Shoesday Tuesday – Let’s Hear it for the Gentlemen

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Being a fashion designer – I am frequently asked by the gentlemen in my life to make them clothes. Being a womenswear designer – I always say no. Menswear is a whole different land – one to which I do not subscribe (unless it’s menswear inspired womenswear typically hanging in my own closet). Don’t get me wrong – I’ll hem a pair of pants or patch a hole in jeans like the best of them – but I am no tailor nor do I pretend to be. The closest I ever got to that was switching out the lining in my prom date’s suit jacket to match my dress.

That being said – I certainly appreciate a well dressed man. Who doesn’t? And I’m sure no one will be surprised that one of the first things I notice on a potential life mate is his shoes. I would never rule out a guy based solely on his shoe style (or lack there of). But I do believe you can tell a lot about a man based on his choice of footwear – be it penny loafer, converse, biker boot, or dress shoe.

In that vein – let’s be equal opportunity on this blog for once and check out Mallorie approved footwear for the fellas.

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Get it: (row by row, left to right) Black High Tops – $120 suprafootwear.com, Two Toned Brogues – $178 neimanmarcus.com, Side Buckle Boots – $160 zappos.com, Neutral Sneakers – $495 lagarconne.com, Black Wing Tip Brogues – $130 stevemadden.com, Gray Doc Martens – $175 zappos.com, Burgundy High Tops – $55 zappos.com, Toe Capped Lace Ups – $58 macys.com

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Grey Seude Brogues – $62 asos.com

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Leather and Mesh Black Low Tops – $97 asos.com

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Wine High Tops – $62 asos.com

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Brown Leather Side Zip Boots – $145 urbanoutfitters.com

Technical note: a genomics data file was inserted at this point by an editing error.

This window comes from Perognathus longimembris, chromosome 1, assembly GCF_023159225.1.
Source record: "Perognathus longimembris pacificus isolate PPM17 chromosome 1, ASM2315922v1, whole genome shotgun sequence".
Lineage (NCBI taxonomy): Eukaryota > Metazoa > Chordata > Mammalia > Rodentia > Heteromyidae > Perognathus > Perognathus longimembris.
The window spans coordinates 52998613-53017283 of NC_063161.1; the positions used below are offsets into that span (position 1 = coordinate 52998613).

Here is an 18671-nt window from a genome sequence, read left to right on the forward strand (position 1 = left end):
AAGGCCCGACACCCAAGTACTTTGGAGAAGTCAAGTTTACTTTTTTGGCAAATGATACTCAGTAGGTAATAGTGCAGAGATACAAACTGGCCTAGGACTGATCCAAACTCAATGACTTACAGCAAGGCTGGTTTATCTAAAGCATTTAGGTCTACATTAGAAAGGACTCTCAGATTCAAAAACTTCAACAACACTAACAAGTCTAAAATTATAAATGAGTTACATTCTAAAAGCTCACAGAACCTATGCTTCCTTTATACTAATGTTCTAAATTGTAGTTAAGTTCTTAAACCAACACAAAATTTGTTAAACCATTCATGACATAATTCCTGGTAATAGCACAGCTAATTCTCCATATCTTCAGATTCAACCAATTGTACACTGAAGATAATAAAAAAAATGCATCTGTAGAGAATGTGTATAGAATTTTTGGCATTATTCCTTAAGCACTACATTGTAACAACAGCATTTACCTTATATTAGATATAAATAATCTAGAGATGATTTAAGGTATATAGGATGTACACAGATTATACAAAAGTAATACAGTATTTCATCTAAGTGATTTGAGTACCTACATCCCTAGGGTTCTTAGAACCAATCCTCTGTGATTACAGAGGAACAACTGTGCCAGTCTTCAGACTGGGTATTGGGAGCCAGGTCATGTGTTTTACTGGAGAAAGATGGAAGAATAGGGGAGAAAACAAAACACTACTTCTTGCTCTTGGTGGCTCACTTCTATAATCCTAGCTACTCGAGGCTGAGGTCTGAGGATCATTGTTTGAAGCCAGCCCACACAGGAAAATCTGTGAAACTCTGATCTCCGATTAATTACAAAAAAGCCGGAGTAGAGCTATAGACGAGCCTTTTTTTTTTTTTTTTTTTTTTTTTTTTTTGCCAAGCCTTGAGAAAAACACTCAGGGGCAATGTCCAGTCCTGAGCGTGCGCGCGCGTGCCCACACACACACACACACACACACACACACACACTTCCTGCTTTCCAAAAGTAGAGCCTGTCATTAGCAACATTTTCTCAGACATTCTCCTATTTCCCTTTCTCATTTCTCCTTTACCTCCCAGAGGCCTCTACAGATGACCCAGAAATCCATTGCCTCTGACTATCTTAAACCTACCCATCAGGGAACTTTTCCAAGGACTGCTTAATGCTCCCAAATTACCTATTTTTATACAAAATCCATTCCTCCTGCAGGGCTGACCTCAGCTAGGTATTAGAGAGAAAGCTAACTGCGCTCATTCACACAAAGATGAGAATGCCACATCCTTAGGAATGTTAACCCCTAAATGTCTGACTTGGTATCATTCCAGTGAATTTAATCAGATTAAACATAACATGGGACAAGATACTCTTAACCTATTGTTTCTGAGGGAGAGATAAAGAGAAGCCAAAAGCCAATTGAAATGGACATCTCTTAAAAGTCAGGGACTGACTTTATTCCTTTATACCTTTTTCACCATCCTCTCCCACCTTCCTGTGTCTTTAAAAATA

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Tweed Low Top Sneakers – $85 urbanoutfitters.com

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Color Black Hi Top Vans – $85 urbanoutfitters.com

And just as a sidebar –

welldressedman

<33Mal

Mansome

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I watched the Morgan Spurlock documentary Mansome, that asked the question “what is the definition of masculinity”. There was a large array of celebrities, non-celebrities, experts and beards-man talking about how men take care of themselves physically and what grooming means for all different types of men. The part of the documentary I found most interesting was when men discussed facial hair. I did not realize there were so many different types of facial hair out there and how much men were attached to having it. I know that I have always liked a scruffy guy but who knew there were so many types!

The Baldo: This is a variation of the goatee, except the mustache and goatee are not connected. The goatee is shaped to form an upside down letter “T” and can be worn sans mustache.

The Full Beard: The full beard is a very traditional style of facial hair and can be a good option for those with a weak jawline.

The Chin Strap: Also known as a chin curtain, the chin strap follows the jawline in a neatly trimmed “strap” of hair. This style can be worn with or without the mustache.

The Chin Strip: The chin strip, like a soul patch, is a strip of hair that grows just below the center of the lips. This patch of hair extends to the point at which the chin begins to turn under.

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